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    History of the architecture and planning of the Bryn Mawr College campus
    (2007-06-20T15:54:37Z) Smith, Kennedy
    Cope and Stewardson's career in collegiate Gothic architecture began with the design of Radnor Hall at Bryn Mawr in 1886. Their roles - and those of their predecessors, contemporaries , and successors - in the development of the architecture and planning of the Bryn Mawr College campus will be the theme of this investigation.
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    Postwar urbanism and visionary planning in Great Britain
    (2007-05-16T13:32:40Z) Read, Anna
    Ideal and visionary ideas have always been important to architecture and planning. While ideal and visionary ideas are rarely applied to their full extent, it is important the ideal be maintained. The importance of ideal or visionary designs and plans can be examined by looking at British architecture and planning in the postwar period into the 1960s. Both the work of Alison and Peter Smithson and of Archigram can be examined as embodying criticisms of postwar reconstruction planning and its failure to address the wants, desires, and aspirations of the postwar society, the perceived “backwardness” of the architectural establishment at the time, and its lack of new discourse. British architecture and planning in the postwar period lost sight of the ideals and visions for a new city which had been produced during the war. Public demand, shortage of materials, and economic problems led to a rebuilding of structures as they had been. As a result, reconstruction became a bland, sterile process that lacked innovation and vision. The architectural establishment came to be viewed as “backward” and as not addressing the needs of a rapidly changing society. The Smithsons and Archigram can be viewed as a reaction to how reconstruction had been carried out. Both were important to restoring the ideal and vision to architecture and planning and by doing so, sparking a new architectural discourse. Their ideas, theories, and plans for structures and cities (real and imaginary) have had a longlasting impact on architecture and planning, thus illustrating the importance of the ideal and visionary in architecture and planning.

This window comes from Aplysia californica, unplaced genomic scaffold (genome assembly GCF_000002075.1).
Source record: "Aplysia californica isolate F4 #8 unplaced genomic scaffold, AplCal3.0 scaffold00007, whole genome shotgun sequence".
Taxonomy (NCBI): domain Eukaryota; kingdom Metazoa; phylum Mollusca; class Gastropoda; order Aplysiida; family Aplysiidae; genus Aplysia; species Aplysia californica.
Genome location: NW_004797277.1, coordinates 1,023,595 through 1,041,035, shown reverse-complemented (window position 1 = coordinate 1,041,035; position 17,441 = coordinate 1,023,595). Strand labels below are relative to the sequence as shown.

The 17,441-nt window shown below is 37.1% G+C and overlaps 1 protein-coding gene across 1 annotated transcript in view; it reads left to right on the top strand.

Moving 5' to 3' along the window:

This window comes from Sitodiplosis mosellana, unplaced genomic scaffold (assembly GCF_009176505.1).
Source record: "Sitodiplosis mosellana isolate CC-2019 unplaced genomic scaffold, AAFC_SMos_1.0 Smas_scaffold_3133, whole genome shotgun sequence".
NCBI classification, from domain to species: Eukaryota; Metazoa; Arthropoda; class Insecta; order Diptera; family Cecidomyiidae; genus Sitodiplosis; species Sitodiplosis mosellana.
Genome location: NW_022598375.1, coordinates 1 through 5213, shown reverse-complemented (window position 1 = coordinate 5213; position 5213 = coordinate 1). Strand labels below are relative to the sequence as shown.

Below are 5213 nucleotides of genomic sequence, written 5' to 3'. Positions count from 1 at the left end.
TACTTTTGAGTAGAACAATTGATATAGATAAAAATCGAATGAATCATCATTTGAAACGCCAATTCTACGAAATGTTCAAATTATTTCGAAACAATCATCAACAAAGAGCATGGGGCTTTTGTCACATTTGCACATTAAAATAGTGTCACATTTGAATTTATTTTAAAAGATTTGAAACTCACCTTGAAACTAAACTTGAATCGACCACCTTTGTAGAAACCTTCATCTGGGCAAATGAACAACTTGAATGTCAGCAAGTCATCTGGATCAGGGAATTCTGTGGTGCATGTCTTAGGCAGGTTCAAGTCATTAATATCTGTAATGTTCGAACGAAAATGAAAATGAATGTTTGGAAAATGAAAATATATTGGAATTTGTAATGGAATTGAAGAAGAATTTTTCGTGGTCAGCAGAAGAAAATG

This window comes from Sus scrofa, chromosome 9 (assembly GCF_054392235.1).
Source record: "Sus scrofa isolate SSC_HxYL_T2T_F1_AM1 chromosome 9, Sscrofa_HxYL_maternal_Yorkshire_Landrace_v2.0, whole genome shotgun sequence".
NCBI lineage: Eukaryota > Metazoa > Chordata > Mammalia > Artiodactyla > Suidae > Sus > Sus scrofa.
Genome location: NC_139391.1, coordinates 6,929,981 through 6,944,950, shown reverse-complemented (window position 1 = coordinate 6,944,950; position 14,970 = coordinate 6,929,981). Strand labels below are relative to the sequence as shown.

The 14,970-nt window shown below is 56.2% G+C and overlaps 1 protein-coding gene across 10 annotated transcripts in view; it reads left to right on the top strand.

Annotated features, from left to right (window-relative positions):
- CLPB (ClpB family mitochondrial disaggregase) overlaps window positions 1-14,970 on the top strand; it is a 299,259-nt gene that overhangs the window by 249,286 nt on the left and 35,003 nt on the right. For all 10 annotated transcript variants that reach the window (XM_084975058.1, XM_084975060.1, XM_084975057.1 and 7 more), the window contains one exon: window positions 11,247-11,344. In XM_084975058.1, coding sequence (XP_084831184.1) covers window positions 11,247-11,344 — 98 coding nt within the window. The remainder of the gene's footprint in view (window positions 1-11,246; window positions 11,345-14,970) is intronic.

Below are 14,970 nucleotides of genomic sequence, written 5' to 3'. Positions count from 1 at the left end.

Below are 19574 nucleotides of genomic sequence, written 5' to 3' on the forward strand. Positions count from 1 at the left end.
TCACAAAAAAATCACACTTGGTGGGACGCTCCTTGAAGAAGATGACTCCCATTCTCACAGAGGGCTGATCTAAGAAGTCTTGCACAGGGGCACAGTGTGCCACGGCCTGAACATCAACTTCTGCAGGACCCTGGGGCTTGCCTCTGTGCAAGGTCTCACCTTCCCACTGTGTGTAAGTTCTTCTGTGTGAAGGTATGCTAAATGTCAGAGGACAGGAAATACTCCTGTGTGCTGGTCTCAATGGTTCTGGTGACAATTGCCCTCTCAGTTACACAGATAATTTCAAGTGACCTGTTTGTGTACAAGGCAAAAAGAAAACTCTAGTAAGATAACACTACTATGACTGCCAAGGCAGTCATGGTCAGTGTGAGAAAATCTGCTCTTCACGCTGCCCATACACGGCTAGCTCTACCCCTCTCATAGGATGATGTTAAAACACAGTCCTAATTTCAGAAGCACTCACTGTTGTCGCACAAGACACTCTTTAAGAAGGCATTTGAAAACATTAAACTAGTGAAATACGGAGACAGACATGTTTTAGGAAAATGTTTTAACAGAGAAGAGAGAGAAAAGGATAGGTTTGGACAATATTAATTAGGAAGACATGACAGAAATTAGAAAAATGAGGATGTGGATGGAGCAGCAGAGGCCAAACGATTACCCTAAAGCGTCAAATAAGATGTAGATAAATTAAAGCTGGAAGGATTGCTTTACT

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    Providing security in the city of brotherly love : an analysis of the restructuring of policing and its consequences for the city of Philadelphia